Husband, wife, and child live out the ups and downs of domesticity in the middle of a desert in Iraq after the first Gulf War. A wedding ring goes missing, a fight ensues, the baby won't stop crying. Mother and father reconcile, re-avowing their love. But all is not as it seems, and an unexpected arrival threatens to destroy the life they have built together. When the truth is uncovered, the family must grapple with a sobering new reality. A hauntingly beautiful film about life and loss in the aftermath of war.

  • Cordelias (25 min.)
    Gracia Querejeta, Spain
    Cordelia, the tragic heroine in Shakespeare's King Lear, is given a modern twist in this funny, tightly-crafted narrative film about ten women in a Spanish prison. Each from different backgrounds and convicted of different crimes, they organize a theatrical production that serves both as therapy to their own frustrations and as a way of reintegrating into society. As the production unfolds, conflicts arise and the women must work through the traumas that brought them to prison in the first place. Master Shakespeare, meet Orange is the New Black.

  • Heart to Heart (5 min. 49 sec.)
    Nicolette Daskalakis, Los Angeles, CA
    For the precocious Maggie Cardioid, life has always been about goals and checklists. We all have a little Maggie inside us: going through the motions and not realizing the beauty of what's around. Or worse, doubting ourselves. After all, who could love a woman born without a heart? This charming romantic comedy by a former Davisite reminds us that it's not the destination but the journey that counts, and yes, there is someone out there for everyone. Funny and visually playful, Heart to Heart perfectly embodies the old adage, "you complete me."

  • Aabida (26 min.)
    Maaria Sayed, India / UK
    After Aabida loses her husband, a police inspector, to the 2011 terrorist attacks in Mumbai, everyone expects her to unravel, undone by sorrow. But Aabida, out from under thumb of her controlling spouse, does not mourn. Unapologetic, she celebrates her newfound freedom – to wear what she wants, laugh as loud as she likes, and nurture her own desires. And yet the expectations of her family, community, and faith threaten to enclose her in the end. A poignant and, at times, funny film about tradition, obligation, and the joys of Indian cooking. Exquisite cinematography.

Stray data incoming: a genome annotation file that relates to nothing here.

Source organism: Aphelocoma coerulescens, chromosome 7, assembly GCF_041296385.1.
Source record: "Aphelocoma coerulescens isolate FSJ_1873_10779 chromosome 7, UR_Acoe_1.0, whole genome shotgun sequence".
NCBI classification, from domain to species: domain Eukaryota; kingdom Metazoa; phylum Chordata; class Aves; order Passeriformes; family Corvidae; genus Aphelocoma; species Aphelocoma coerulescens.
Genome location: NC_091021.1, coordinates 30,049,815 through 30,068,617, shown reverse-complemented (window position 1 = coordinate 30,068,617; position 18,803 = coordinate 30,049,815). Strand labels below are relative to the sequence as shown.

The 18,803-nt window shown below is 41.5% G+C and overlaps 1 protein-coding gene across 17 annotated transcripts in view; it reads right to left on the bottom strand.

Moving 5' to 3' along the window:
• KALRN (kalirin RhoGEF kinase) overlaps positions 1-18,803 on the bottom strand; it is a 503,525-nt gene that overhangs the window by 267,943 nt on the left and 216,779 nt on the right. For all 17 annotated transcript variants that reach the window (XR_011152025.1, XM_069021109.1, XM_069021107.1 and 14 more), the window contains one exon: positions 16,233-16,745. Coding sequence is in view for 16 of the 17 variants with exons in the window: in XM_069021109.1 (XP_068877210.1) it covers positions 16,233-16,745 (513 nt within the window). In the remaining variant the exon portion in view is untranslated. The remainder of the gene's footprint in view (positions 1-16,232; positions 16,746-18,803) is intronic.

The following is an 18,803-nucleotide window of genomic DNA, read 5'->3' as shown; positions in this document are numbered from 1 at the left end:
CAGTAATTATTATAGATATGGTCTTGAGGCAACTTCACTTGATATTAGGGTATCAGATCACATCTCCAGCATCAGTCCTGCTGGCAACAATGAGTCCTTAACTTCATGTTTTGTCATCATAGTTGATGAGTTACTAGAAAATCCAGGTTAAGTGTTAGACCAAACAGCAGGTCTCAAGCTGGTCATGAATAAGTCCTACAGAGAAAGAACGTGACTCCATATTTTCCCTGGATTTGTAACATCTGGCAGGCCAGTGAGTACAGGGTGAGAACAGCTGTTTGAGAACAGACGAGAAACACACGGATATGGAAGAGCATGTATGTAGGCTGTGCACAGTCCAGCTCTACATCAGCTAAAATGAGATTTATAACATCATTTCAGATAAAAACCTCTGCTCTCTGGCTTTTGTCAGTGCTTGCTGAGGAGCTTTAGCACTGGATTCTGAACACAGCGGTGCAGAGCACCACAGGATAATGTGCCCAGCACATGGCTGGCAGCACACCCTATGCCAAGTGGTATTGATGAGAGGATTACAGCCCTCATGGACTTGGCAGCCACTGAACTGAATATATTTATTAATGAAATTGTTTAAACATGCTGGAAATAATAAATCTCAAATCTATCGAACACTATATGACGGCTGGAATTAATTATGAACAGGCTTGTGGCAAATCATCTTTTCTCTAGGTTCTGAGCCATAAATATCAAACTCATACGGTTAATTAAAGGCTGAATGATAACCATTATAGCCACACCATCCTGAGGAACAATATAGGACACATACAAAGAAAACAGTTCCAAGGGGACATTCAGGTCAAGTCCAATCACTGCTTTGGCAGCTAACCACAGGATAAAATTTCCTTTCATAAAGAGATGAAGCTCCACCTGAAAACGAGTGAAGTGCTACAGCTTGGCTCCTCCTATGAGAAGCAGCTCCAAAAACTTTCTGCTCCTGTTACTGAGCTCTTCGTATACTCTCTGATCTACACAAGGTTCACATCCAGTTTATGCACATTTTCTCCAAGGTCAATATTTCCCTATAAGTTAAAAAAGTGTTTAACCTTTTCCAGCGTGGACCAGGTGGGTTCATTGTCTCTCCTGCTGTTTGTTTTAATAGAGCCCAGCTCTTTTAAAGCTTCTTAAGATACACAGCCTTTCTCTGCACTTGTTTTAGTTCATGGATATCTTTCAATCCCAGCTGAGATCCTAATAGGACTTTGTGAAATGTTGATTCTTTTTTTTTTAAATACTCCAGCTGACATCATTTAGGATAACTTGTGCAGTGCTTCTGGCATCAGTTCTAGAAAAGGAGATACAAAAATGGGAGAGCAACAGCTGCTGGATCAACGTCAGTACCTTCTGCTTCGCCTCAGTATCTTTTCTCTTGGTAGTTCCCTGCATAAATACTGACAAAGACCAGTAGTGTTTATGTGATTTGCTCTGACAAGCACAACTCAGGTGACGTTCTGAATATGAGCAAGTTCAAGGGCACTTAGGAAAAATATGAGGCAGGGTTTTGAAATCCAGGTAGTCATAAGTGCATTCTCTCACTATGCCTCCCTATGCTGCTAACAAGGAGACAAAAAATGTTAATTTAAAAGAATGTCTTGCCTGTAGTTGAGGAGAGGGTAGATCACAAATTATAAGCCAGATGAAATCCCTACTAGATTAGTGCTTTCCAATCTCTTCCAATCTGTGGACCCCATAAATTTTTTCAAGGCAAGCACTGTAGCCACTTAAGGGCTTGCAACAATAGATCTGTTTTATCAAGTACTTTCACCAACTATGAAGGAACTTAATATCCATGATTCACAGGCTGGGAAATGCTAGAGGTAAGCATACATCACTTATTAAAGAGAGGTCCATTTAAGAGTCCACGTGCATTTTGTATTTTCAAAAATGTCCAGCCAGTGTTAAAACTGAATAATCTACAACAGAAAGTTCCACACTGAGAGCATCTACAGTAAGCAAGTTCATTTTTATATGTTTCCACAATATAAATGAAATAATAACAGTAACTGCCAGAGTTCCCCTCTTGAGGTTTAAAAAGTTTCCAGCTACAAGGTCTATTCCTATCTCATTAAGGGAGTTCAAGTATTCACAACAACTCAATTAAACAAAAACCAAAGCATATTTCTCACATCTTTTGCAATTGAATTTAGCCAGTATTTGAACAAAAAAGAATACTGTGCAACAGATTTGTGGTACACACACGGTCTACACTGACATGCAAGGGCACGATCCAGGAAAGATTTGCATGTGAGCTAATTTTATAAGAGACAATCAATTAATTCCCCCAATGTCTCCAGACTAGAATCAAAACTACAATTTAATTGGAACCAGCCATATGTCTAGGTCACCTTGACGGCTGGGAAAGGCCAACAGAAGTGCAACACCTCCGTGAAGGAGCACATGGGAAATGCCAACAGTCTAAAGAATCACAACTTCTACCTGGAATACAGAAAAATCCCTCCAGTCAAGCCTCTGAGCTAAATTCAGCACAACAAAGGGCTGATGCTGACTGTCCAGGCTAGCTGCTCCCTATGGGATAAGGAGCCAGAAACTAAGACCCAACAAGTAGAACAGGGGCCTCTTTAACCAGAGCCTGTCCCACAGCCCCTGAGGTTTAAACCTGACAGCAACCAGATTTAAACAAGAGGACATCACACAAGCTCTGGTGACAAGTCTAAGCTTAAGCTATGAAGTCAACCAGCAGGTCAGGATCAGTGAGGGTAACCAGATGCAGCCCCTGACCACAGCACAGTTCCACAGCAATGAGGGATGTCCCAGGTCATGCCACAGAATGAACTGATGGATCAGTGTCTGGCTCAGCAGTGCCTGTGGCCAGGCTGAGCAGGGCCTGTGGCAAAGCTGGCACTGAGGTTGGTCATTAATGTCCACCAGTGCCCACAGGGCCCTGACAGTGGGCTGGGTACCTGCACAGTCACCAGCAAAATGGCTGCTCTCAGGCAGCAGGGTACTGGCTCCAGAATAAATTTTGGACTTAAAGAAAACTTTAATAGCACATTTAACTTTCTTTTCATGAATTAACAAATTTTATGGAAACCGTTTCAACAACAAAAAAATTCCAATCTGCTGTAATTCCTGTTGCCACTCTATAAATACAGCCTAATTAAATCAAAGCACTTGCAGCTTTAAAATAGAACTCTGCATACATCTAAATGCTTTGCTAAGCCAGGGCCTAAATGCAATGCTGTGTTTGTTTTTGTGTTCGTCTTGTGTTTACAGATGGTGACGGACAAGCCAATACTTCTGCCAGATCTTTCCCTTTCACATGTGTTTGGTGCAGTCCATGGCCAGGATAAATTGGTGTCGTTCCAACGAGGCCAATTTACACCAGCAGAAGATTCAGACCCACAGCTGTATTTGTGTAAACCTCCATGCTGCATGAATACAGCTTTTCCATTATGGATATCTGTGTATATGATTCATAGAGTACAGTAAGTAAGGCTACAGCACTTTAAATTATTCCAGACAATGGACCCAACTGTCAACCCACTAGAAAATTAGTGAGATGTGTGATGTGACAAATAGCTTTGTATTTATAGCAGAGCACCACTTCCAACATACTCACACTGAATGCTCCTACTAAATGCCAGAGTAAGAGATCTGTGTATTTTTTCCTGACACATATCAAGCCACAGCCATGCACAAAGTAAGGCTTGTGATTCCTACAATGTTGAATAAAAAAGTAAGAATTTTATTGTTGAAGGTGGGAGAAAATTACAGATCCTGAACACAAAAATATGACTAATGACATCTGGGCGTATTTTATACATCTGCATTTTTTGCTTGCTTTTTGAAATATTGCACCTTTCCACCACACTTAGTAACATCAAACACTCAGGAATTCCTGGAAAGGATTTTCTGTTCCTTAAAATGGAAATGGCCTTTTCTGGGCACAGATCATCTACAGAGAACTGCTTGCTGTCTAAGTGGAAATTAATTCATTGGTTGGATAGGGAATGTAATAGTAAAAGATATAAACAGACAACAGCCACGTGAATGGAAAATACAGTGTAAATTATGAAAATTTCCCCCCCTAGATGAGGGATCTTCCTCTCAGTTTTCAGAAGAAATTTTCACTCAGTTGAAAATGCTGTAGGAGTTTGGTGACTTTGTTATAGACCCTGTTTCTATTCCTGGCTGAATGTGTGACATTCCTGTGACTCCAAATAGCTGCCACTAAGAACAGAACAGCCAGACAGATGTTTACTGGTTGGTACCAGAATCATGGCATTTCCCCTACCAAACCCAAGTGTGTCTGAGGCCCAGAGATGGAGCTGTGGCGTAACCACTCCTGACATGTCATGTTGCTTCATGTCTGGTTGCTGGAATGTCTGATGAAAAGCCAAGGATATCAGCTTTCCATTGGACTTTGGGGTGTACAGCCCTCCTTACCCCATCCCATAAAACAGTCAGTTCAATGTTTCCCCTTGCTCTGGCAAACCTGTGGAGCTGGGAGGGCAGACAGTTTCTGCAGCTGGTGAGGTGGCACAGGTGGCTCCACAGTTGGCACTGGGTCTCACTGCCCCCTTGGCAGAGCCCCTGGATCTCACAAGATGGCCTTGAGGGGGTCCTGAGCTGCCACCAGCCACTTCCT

• * * * INTERMISSION * * *

  • In the Turn (90 min.)
    Erica Tremblay, USA
    Crystal is a 10-year-old transgender girl growing up in rural Canada. Tormented at school by her peers and denied the right to play sports because of her gender, she is on the brink of despair when her mother discovers the Vagine Regime, a queer roller derby collective comprised of people of all shapes, sizes, backgrounds, and identities. The Vagine Regime helps Crystal step out of the shadows and onto the track, as the girl begins the difficult journey from exclusion to empowerment. Crystal's story unfolds against the backdrop of derby's transformation from niche sport to international social movement rooted in the LGBTQ community. A powerful and uplifting documentary about hope, perseverance, and change.

  • Q & A: The Friday night films will be followed by a Q & A discussion with an associate producer of In The Turn and founder of the Vagine Regime, Tori Harris Talavera aka "Injure Rogers," and Konnor Robison-Williams aka "MisterSister," one of the stars of the film.